Home Entertainment 2009
A lovely, loving tribute to the Eastside's Blackland neighborhood and playtime past
Reviewed by Robert Faires, Fri., June 5, 2009
Home Entertainment 2009
Joe Cooks! Catering,
through June 6
Running time: 1 hr, 15 min
A late-spring sky, the brilliant blue softened by the approach of twilight. Soft air stirred by a languid breeze. A dozen small patio tables spread across an emerald carpet of grass.
On the tables, fresh flowers in water. Plates heaped with garden greens, fresh fruit, pasta with sliced peppers, salmon, pecan-crusted chicken with watermelon relish. Tall glasses of lemonade and iced tea. Grooving sounds by Stevie Wonder and Sly & the Family Stone underscored by the hum of neighborhood traffic. Grackles screeching. And, curiously in this back yard, a front porch that faces the audience members at their assorted tables.
Not the usual setup for a play, but then Home Entertainment 2009 isn't your usual play. It is more fittingly described by the name of the company that has produced it: Performance Encounters. Through this show, we're given a chance to encounter something, to make contact with a thing or things we may not know or that perhaps we knew once but lost: an ambience, a mood, a way of living, lives, stories, histories, a community. The connection isn't made with a single storyline advanced by developments in the plot but by characters who share reminiscences and anecdotes and songs, by the breaking of bread, by being in a very specific place and absorbing its sights and sounds and atmosphere.
The term "play" best applies to Home Entertainment as its subject. Most of the material centers on what folks do and have done to entertain themselves over the last 70 years. Our guide in this is Aunt Zadie, a senior citizen born and reared in the Eastside's Blackland neighborhood and a living repository of its history. As played by the ever-engaging Gina Houston, Zadie is a gushing fount of memory, enthusiastically describing how kids back in the day made kites from newspapers and sticks and playing balls from rubber bands and rags, eagerly recalling how she got a whuppin' for lying about swimming in a cattle tank, and proudly belting out the "black national anthem," "Lift Every Voice and Sing." "We invented our world," Zadie says, and though she tries not to be judgmental about the technology-driven diversions of the younger characters, Amanda and Gabriel, the sparkle in Houston's eye as she conjures that world of imagination and creation signals how much she favors those olden, golden days. And it's hard not to agree with her, especially the way her bias is buttressed by MacArthur Moore's Collin, a friend old enough to recall homemade slingshots and customized bicycles with steering wheels in place of handlebars. Moore feeds Collin's tales with a jaunty, cackling pleasure and turns in a juicy version of Corey Harris' "Fish Ain't Bitin'," backed by Dan Ruppa's bluesy guitar.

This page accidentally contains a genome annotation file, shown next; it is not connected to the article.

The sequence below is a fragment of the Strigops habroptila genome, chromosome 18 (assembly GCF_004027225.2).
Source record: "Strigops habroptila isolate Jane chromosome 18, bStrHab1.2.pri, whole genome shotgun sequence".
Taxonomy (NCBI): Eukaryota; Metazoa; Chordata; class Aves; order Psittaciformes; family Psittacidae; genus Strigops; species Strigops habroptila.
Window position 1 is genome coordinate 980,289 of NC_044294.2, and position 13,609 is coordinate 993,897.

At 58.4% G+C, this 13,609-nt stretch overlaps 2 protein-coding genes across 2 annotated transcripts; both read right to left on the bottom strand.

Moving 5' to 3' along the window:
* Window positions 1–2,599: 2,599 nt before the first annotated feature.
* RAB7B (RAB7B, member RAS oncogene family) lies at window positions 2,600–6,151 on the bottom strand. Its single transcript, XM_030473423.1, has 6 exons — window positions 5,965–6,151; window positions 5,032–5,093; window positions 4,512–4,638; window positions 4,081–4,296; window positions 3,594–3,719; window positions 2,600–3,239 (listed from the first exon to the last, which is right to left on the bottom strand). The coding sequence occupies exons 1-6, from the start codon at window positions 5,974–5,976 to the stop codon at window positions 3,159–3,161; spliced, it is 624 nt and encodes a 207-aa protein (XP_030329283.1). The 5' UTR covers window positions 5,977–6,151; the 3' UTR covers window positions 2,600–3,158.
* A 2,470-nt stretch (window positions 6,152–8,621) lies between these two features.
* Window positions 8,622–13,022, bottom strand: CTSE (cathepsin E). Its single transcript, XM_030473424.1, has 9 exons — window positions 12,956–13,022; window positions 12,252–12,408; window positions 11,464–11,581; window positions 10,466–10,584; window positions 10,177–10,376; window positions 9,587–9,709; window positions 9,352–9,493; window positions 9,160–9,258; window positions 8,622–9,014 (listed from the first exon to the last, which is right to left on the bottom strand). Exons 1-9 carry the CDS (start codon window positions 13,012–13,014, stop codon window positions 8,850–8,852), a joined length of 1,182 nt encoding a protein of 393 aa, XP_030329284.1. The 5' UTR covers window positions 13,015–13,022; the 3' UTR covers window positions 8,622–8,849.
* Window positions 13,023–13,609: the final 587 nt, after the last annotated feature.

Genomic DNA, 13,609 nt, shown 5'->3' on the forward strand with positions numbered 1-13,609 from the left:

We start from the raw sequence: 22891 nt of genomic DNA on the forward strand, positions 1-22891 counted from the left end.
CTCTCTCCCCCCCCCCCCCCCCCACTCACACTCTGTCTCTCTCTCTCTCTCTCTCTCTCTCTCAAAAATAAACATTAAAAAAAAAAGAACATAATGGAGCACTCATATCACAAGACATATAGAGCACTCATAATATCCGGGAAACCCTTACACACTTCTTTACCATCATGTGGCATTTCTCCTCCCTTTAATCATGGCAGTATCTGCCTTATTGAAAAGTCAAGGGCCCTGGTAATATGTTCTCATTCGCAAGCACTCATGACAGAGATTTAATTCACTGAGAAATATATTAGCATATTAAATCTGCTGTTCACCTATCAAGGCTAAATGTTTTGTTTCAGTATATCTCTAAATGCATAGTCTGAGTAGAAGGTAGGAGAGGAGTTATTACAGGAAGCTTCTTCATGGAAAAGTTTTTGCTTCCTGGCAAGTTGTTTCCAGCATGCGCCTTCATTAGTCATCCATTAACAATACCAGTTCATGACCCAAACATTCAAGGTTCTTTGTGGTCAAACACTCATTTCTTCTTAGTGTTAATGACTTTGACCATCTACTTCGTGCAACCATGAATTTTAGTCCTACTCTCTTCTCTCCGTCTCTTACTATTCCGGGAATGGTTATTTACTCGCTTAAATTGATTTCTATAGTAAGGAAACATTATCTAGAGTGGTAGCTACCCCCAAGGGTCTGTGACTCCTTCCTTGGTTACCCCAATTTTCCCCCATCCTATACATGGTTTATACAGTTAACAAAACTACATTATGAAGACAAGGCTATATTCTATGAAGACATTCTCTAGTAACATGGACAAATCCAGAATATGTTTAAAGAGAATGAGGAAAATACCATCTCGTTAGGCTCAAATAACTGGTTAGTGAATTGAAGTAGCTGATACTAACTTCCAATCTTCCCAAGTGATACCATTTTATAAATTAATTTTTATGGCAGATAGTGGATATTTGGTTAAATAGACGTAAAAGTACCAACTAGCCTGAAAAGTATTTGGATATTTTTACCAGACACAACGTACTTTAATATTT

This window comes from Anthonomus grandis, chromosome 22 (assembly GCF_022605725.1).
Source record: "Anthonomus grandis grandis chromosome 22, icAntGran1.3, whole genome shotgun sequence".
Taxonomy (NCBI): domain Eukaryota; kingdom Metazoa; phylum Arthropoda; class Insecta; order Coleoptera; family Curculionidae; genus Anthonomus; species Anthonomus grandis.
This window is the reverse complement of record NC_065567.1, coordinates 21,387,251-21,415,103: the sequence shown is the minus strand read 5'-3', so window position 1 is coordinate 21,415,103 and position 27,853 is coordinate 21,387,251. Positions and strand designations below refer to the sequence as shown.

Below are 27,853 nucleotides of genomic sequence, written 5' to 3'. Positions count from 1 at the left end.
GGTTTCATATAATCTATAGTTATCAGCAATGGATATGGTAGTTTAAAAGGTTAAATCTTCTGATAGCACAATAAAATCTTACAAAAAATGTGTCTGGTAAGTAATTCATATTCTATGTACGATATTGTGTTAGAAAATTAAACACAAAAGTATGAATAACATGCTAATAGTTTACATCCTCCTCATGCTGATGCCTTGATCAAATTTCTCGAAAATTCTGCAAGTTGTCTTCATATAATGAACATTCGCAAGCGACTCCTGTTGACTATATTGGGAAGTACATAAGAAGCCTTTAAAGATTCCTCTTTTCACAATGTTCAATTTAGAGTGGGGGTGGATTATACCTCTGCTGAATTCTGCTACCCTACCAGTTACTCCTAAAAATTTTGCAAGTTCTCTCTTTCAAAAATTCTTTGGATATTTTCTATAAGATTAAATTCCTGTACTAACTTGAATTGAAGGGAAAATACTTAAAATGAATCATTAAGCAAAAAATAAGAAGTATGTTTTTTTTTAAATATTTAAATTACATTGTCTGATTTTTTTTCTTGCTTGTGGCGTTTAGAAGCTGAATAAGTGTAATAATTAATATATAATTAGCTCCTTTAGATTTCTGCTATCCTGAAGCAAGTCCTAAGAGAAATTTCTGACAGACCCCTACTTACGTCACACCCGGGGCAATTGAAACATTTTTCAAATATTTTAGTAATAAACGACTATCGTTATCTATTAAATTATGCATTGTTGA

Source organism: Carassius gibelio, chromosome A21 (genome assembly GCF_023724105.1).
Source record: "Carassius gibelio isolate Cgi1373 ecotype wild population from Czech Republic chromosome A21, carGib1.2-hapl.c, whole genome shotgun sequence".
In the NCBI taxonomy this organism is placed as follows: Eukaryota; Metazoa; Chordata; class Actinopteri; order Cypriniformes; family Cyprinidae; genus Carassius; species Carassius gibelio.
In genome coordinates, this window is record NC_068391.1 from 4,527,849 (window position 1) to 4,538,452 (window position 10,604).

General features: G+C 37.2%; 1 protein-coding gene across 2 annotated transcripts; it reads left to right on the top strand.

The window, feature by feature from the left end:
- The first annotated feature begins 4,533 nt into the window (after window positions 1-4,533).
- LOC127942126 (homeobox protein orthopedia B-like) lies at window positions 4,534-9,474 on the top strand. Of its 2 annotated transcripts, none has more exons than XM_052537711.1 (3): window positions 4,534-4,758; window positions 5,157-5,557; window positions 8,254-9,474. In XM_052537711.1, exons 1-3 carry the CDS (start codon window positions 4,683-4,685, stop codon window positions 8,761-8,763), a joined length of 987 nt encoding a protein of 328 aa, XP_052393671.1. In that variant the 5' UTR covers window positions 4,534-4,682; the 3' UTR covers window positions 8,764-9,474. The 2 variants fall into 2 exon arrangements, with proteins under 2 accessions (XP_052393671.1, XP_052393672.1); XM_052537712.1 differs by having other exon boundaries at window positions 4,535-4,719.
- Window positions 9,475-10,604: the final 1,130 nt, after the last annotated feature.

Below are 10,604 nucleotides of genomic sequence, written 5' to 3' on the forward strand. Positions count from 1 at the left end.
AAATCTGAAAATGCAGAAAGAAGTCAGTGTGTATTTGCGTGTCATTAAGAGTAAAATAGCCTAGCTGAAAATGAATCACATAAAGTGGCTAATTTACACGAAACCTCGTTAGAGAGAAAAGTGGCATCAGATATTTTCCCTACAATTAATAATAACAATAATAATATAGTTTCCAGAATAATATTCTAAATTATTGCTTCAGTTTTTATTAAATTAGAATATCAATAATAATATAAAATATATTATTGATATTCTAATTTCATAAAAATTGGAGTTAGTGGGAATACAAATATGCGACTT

The younger characters do address more contemporary play – Maryann Menzies' appealing Amanda leads the audience in an origami lesson, and Joshua Swan's spirited Gabriel challenges Zadie to a kids' counting game – but with the moon tower at Chicon and MLK rising up behind the faux front porch cleverly constructed by designer Ia Ensterä, we always have a sense of history being present. And the way in which producer/director Leticia Rodriguez has invited us into that history and this community is welcoming and warming. By making us feel so at home here, she opens us up to see this neighborhood as the home of others. With the cookies and gelato, with the singing, with the feel of the open air, with the setting of the sun, we are brought into this community and made to belong. It's a lovely, loving way to honor a past and a place well worth the encounter.